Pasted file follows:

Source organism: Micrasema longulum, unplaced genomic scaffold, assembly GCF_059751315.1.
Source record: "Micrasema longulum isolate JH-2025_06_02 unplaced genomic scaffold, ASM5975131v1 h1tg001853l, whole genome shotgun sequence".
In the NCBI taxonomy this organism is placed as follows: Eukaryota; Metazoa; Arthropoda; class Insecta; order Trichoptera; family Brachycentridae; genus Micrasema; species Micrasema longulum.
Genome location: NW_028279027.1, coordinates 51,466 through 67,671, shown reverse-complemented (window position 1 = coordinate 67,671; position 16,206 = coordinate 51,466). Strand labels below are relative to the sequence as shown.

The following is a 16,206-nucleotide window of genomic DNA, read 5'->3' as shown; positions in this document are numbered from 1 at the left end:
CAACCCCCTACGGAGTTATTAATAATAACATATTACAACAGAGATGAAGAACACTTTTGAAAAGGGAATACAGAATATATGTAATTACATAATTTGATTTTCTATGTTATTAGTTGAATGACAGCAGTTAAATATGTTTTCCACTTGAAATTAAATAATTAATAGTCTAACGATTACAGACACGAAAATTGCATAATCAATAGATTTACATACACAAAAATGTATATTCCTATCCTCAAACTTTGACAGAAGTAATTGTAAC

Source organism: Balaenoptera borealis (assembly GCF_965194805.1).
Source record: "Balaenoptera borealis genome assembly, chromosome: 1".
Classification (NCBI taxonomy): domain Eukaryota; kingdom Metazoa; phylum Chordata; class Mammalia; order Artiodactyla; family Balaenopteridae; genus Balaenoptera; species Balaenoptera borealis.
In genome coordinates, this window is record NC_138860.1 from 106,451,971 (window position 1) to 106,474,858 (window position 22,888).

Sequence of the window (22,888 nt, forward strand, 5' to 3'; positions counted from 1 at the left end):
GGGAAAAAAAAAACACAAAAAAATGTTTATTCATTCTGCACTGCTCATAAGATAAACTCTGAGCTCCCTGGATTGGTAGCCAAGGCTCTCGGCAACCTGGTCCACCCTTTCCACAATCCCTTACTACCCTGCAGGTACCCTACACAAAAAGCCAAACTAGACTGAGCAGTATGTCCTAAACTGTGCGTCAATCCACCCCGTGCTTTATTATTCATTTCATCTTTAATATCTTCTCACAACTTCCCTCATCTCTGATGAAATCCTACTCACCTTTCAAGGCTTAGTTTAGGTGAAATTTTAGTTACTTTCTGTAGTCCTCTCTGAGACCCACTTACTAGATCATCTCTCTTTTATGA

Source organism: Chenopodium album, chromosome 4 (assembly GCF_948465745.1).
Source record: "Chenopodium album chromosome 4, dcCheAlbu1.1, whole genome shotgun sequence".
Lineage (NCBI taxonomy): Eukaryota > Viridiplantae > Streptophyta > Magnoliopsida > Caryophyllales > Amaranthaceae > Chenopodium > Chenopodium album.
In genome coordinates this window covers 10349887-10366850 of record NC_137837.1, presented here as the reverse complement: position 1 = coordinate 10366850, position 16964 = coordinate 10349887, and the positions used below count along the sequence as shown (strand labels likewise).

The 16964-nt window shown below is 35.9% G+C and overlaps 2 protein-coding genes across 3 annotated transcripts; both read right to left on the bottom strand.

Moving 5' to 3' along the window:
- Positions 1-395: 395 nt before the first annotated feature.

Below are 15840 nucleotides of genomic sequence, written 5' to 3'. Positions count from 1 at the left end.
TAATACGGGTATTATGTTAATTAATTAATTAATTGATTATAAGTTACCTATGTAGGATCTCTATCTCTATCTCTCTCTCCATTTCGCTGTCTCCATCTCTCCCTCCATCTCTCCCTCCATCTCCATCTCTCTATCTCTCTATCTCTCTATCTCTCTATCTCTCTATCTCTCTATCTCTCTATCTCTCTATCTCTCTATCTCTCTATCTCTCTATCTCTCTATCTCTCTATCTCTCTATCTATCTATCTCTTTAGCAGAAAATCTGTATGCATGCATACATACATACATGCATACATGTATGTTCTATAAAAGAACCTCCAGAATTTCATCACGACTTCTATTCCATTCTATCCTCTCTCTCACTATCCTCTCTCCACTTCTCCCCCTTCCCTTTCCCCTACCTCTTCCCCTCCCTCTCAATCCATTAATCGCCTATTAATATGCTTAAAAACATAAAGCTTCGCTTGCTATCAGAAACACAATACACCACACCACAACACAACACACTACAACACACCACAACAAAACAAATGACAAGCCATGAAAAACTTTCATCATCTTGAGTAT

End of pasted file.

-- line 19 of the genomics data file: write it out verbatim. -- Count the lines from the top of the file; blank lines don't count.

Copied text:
- Positions 1-395: 395 nt before the first annotated feature.